“At what point does this innovation actually lower costs?” A murmur arose in the room.

Response one:

“Well we could spend a whole day on that one”

The next answer? Well, there wasn’t one.

At the conclusion of the session, Gregg Masters spoke with one of the panelists and asked if as part of their innovation center they were tasked with lowering costs.  Their response “no, that’s not part of our charge.”

Why wouldn’t an innovation center also be looking for innovation that reduces costs?

At a dinner panel one evening, a health plan association executive when asked if health plans were really lowering costs, pointed to the Medical Loss Ratio (MLR) Rule (which I have written about here) as a key contributor to holding costs down.  When I explained my belief that the MLR rule ensures costs go up because “who would want 15% of a lower number next year” there were audible chuckles of agreement in the room, a shocked look on the panelists face and the panel quickly switched to another topic. While the person who asked the original cost question, looked at me, raised his eyebrows and laughed.

I do not recall any booth or individual discussing programs that save money, in fact most were talking about revenue enhancement.

Only Kaveh Safavi of Accenture and one other presentation discussed the elephant in the room; that healthcare is the only industry where as it adds technology, the workforce gets less efficient.  I would call the behavior we exhibit in this regard, an addiction.  We continue to do it, even though the outcomes will be bad for us.

Do we not hear the clamor associated with the Amazon, Berkshire-Hathaway, JP Morgan?

“Healthcare is the Tapeworm of the American economy”


Or the announcement by Wal-Mart regarding their narrow network, in which they said that about 40% of people referred to their center of excellence for back surgery were told they don’t need it. How about the growing relevance of Dave Chase and the Health Rosetta and books like Dan Munro’s Casino Healthcare, or the Health Value Awards.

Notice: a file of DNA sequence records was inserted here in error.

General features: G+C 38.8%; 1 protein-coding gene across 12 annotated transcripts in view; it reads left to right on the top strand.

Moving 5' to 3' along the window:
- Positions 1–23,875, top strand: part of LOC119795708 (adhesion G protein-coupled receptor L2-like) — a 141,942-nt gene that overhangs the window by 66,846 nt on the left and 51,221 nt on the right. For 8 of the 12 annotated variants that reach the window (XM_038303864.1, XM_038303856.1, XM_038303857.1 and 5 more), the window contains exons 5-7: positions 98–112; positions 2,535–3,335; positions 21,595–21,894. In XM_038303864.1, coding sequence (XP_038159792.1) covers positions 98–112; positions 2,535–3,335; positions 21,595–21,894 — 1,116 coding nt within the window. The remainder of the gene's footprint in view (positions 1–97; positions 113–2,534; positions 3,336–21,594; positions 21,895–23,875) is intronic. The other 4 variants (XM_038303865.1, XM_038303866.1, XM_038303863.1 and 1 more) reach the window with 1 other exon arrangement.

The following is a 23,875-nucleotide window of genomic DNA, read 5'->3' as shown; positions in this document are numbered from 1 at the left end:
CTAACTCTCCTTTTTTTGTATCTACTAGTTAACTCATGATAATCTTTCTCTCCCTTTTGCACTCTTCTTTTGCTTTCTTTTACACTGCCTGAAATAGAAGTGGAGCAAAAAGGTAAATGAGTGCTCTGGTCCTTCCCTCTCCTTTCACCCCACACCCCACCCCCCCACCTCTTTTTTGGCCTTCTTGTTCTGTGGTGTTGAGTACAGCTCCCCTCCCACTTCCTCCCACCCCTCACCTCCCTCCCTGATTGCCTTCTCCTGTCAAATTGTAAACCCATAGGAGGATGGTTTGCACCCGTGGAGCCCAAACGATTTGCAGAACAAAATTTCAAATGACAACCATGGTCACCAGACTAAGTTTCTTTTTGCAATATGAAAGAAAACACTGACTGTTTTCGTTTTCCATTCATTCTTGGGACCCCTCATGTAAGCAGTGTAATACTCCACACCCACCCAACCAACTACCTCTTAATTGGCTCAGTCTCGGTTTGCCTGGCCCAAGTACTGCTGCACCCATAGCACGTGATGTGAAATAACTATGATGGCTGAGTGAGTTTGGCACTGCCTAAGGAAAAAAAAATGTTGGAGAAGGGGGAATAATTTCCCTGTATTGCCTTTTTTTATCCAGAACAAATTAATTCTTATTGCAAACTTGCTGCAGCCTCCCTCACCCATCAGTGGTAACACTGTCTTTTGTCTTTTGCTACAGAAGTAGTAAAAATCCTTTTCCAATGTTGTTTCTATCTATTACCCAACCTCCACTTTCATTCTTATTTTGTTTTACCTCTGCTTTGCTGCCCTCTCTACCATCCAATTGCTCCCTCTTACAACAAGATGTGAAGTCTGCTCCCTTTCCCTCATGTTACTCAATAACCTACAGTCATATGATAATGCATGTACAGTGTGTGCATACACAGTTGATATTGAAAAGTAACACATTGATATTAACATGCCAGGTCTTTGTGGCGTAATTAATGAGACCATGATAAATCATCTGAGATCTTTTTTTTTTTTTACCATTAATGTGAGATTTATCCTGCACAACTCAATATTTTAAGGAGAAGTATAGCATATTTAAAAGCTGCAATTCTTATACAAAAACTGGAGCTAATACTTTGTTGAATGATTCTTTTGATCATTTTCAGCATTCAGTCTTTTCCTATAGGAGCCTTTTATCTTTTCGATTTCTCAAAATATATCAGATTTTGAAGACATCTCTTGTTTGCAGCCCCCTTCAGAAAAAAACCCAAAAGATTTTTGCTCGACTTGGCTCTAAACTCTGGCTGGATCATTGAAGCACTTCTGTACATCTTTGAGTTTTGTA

Even the esteemed Dr. David Nash of the Jefferson College of Population Health saying there are too many medical errors and too many tests being ordered and it was “time for doctors to look in the mirror”.  But not just doctors, all sectors of healthcare, especially hospital systems, health plans, device and pharmaceutical manufacturers and vendors. You may be thinking you can slip by with the Double Aim, but others are AIMing to knock the inappropriate costs out of the system, and if you don’t get involved it might be you.

And now when CMS announces their Pathways to Success, a new ACO requirement that pushes ACOs which have been living off of one-sided risk in the MSSP program, and showing no savings, to two-sided risk, the industry goes bonkers.


We know there are excesses in the system, everyone talks about that, everyone talks about the Triple Aim, but it seems in the case of doing things versus talking about the Triple Aim, we are truly only interested in the Double Aim.


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Where is the Elon Musk of Healthcare?

In April of this year I presented at the University of Mississippi Center , School of FG spacex,-moonshotsanddiabetesPopulation Health. A description of that presentation is on LinkedIn:

SpaceX, Moonshots and Diabetes in Mississippi


Musk Falcon Heavy Cut

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Interview with David Nash

I had a fascinating interview with David Nash, MD, Founding Dean of the College of Population Health at Jefferson. Our discussion included everything from Patient Centered David NashMedical Homes (PCMH), Accountable Care Organizations (ACOs), medical errors and unnecessary services, to value based care and of course population health.  As David said, perhaps its time for Doctors to “Look in the Mirror.”

There is so much going on in healthcare with the recent Amazon, Berkshire Hathaway and JP Morgan announcement to the CVS purchase of Aetna, all roiling the healthcare market. So what does it mean and where might we go for solutions?

Listen in.


David Nash, MD on PopHealth Week 1/31/18

And if you want to hear from a plethora of experts in the Population Health Field attend this years Population Health Colloquium at Jefferson March 19 – 21 in Philadelphia.  You can learn more here.

PopHealth Week is produced by Health Innovation Media.